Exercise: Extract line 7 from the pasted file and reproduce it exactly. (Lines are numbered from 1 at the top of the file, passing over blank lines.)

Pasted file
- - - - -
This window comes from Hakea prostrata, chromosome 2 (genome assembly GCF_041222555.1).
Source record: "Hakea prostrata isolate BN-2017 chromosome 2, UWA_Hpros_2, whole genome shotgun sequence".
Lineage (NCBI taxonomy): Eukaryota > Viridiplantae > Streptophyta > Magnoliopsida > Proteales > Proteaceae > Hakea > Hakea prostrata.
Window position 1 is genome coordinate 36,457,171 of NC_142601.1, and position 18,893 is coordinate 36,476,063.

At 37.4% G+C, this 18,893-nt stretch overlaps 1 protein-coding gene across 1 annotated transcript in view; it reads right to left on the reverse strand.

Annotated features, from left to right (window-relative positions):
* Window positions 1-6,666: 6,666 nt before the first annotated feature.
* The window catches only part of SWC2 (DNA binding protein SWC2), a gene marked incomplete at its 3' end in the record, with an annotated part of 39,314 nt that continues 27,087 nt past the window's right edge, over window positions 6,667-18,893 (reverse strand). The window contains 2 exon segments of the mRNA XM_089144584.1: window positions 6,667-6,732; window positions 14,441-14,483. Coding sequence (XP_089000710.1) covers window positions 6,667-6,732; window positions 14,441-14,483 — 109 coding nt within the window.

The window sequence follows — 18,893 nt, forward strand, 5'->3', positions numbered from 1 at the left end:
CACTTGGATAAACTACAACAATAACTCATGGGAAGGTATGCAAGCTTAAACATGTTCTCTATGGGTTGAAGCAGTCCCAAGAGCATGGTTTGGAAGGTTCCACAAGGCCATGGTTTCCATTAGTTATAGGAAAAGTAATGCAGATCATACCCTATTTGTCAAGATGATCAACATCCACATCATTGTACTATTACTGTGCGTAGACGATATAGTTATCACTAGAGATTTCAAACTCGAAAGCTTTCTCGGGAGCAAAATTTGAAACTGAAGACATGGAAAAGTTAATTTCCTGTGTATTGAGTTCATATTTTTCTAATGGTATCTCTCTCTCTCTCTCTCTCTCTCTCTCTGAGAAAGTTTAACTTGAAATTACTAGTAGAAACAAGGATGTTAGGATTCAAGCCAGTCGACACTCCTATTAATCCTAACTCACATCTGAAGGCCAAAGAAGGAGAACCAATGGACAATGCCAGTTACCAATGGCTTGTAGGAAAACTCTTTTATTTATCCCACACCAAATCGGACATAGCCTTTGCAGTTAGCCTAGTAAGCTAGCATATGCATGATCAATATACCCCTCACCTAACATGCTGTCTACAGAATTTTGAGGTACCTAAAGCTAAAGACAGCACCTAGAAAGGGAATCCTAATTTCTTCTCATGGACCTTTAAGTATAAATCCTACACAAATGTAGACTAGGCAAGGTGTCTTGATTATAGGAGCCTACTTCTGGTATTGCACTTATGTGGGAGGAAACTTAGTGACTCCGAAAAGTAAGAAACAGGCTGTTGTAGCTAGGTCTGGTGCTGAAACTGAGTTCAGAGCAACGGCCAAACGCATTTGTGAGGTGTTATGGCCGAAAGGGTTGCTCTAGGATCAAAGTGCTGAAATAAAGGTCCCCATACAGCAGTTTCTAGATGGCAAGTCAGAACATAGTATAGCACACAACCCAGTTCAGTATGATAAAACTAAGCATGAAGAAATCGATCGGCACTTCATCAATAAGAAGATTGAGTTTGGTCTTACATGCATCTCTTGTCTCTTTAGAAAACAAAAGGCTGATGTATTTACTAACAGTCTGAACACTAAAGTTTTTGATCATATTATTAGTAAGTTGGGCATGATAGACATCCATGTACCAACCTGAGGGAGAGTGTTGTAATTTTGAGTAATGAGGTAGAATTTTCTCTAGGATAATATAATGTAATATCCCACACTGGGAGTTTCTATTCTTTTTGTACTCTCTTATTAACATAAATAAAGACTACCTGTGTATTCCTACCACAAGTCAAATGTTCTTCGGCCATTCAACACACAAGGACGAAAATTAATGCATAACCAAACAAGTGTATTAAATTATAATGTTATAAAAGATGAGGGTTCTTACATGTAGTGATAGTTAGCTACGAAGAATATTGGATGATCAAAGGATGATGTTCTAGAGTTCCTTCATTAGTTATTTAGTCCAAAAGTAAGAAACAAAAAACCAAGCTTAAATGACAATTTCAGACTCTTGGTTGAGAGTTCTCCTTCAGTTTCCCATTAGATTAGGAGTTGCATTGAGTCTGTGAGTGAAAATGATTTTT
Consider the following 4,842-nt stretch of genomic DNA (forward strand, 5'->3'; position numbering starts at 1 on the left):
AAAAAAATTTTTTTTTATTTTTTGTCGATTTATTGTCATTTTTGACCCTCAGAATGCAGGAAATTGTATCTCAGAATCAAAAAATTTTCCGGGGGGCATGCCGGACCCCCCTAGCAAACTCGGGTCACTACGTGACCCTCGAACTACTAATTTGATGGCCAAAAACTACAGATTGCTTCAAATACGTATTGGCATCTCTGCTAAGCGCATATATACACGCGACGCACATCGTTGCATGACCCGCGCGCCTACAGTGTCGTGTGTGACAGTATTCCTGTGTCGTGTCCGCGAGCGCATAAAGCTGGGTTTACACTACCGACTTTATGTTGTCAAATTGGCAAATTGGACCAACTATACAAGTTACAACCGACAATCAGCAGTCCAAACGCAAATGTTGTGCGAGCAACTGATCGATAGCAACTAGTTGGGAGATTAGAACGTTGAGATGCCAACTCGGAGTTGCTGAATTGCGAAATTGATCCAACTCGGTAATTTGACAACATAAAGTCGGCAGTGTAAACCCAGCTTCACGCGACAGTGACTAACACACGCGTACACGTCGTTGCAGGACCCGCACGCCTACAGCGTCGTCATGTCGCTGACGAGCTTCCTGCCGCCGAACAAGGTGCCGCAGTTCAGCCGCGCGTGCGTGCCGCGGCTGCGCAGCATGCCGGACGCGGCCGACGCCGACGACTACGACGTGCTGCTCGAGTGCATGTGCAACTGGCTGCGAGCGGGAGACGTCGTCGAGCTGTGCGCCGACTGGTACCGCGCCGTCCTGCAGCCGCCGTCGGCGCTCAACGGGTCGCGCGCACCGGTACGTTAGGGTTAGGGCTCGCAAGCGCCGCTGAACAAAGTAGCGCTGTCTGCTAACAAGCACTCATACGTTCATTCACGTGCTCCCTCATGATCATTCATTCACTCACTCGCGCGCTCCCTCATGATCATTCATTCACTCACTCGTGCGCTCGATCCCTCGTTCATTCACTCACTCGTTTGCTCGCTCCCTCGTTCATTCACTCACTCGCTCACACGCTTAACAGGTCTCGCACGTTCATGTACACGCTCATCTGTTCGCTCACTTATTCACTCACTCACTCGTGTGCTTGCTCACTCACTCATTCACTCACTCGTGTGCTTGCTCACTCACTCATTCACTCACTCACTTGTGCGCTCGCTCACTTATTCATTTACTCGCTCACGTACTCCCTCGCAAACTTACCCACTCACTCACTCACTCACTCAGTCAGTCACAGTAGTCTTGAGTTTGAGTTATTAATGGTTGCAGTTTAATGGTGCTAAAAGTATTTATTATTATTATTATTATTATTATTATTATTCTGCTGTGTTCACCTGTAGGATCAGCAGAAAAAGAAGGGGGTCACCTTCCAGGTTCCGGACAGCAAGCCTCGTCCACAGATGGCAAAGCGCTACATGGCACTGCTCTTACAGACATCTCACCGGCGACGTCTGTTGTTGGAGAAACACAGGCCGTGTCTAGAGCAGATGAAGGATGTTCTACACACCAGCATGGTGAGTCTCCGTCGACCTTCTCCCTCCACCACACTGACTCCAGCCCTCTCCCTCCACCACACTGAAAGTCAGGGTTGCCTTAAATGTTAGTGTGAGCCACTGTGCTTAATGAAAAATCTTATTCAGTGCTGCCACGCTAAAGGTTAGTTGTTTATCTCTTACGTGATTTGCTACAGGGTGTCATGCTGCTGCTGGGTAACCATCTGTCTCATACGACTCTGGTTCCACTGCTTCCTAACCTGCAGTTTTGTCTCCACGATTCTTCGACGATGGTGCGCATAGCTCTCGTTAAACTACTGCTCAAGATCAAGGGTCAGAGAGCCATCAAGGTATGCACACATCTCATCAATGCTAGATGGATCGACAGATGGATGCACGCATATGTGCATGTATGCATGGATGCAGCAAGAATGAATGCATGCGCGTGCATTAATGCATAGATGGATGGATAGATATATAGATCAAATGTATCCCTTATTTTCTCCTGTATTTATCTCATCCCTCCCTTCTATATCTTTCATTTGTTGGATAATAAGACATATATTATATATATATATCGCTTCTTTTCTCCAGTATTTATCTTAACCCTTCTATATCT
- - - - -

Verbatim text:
* Window positions 1-6,666: 6,666 nt before the first annotated feature.